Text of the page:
Most smartwatch brands stuff their devices with features. On the other hand, Apple has opted to keep minimal yet useful features. One of them is the Accessibility Shortcut on the Apple Watch. With watchOS 9, Apple has introduced some new features to the age-old Accessibility Shortcut.
Accessibility is a useful feature that can improve the lifestyle of its users. It can be activated by triple pressing the Digital Crown on the Apple Watch. Wondering how to turn on and use the Accessibility Shortcut? We have got you covered. Here’s a guide to using the new features of the Accessibility Shortcut on Apple Watches.
- How to set Accessibility Shortcut on your Apple Watch and iPhone
- What features can you access with Accessibility Shortcut on Apple Watch?
How to set Accessibility Shortcut on your Apple Watch and iPhone
You can enable and setup Accessibility Shortcut from your Apple Watch and via the Apple Watch app on your iPhone; here’s how:
Enable via Apple Watch
- Open the Settings app.
- Scroll down and tap Accessibility.
- Now, scroll down and tap Accessibility Shortcut.
- Tap on the desired accessibility settings to activate it (you can select multiple options).
Note: You will see a tick mark next to it.
- To turn it off, simply uncheck the option from the same menu.
Turn on from iPhone
- Open the Watch app.
- Go to the My Watch tab.
- Scroll down to Accessibility and tap on it.
- Further, scroll down and tap Accessibility Shortcut.
- Tick mark any of the accessibility settings to activate it.
- To disable it, tap to uncheck the option.
Activate the Accessibility Shortcut on your Apple Watch
Once you have enabled the desired Accessibility Shortcut on your watch,
- Trigger it by pressing the Digital Crown three times continuously.
- If you’ve selected multiple options, choose the feature you want to enable and tap Done.
- To turn it off, triple-tap the crown on the Apple Watch quickly or toggle off the option.
Follow the same steps to set up and use Accessibility Shortcut on Apple Watch Ultra.
What features can you access with Accessibility Shortcut on Apple Watch?
AssistiveTouch helps you use Apple Watch if you have difficulty touching the screen or pressing the buttons. The built-in sensors on Apple Watch can help you answer calls, control an on-screen pointer, and launch a menu of actions – all using hand gestures.
To gain in-depth knowledge about the feature and the hand gestures it supports, check out our guide to AssistiveTouch on Apple Watch.
2. Control Nearby Devices
Remarkably, this feature lets you access and control your nearby paired or iPad with Apple Watch. It helps differently-abled users to access their iPhones and iPads via their Apple Watches. It allows you to access controls like the Home button, App Switcher, Notifications Center, Control Center, Siri, and Options (including media play controls and customizable hand gestures).
Moreover, if VoiceOver is also enabled alongside this feature on your Apple Watch, VoiceOver will be auto-enabled on the iPhone and iPad. Allowing you to manage that device with VoiceOver gestures. Similarly, if you enable Switch Control, the watch will show you the Switch Control buttons (Move, Next, and Select buttons, etc.).
3. Left/Right Balance
This option is meant for those who have hearing difficulties in one ear. This shortcut can balance the sensitivity of one side of your headphones, AirPods, etc. To change mono audio and balance settings:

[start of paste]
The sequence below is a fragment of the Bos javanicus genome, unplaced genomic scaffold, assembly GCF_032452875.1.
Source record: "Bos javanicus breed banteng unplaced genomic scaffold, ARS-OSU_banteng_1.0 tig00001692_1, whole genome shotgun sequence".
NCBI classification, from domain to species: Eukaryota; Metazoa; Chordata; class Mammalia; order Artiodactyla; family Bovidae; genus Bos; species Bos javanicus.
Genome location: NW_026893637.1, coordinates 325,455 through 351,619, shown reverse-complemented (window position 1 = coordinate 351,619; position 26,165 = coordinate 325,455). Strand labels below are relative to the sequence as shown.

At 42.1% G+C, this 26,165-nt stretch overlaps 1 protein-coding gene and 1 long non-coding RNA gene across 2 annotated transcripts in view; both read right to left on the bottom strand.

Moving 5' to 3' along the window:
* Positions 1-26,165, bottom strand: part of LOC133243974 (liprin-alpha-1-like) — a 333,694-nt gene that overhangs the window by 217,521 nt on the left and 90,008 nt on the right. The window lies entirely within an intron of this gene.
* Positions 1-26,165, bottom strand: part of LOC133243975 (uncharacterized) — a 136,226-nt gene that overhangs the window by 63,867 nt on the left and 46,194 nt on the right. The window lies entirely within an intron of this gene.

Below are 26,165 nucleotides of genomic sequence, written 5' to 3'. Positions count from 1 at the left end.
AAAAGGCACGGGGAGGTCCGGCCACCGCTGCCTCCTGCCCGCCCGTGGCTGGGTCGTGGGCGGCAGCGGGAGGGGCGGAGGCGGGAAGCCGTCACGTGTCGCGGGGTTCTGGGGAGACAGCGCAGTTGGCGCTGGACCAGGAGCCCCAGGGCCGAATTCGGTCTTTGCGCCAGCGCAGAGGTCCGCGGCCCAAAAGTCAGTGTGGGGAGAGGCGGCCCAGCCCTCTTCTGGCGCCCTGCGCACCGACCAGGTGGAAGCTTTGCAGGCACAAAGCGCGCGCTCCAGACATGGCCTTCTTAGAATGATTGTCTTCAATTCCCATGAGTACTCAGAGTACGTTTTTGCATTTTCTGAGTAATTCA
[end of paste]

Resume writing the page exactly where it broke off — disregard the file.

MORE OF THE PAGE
- Go to the Settings app on your Apple Watch.
- Tap Accessibility → Hearing.
- To switch between stereo and mono audio, toggle on/off Mono Audio.
- To adjust the audio balance, tap the L or R button below Mono Audio.
Alternatively, you can launch the Apple Watch app on the iPhone, tap My Watch → tap Accessibility → turn Mono Audio on/off, or adjust the audio balance.
4. Reduce Motion
This feature is developed for you if you’re sensitive to motion effects, rapidly changing graphics or screen movement. The Reduce Motion setting limits the motion you see on the Home Screen and when apps open and close. Furthermore, it helps you preserve battery life.
5. Reduce Transparency
This shortcut reduces transparency for backgrounds and some animations, thereby increasing the contrast between text and background, and improving visuals for users with visual impairments. As you might expect, this one also saves Apple Watch battery life.
6. Touch Accommodations
Activating Touch Accommodations allows you to manage and control how the watch screen responds to taps, swipes, and other gestures. You can adjust how Apple Watch
- Respond to touches of a certain duration
- Perform swipe gestures
- Ignore multiple touches
- Respond to the first or last place you touch
With the help of the built-in screen reader, you can listen to what’s happening on your Apple Watch screen. It announces every touch input on your display. When you activate VoiceOver, the in-built screen reader will speak out loudly to tell you what’s happening on the screen. For instance, placing your finger over an app will say the app’s name.
Magnify things on your watch for better visibility. It helps users with visibility issues to zoom in and see what’s happening on their Apple Watch in a better way. To zoom in, double-tap with two fingers. Repeat the same to zoom out.
I hope this helped you understand Accessibility Shortcuts better. While VoiceOver, Zoom, AssistiveTouch, or Touch Accommodations were part of watchOS 8, the rest joined in with watchOS 9. Have you ever tried the accessibility features on the Apple Watch? If you did, let me know your experience in the comments.
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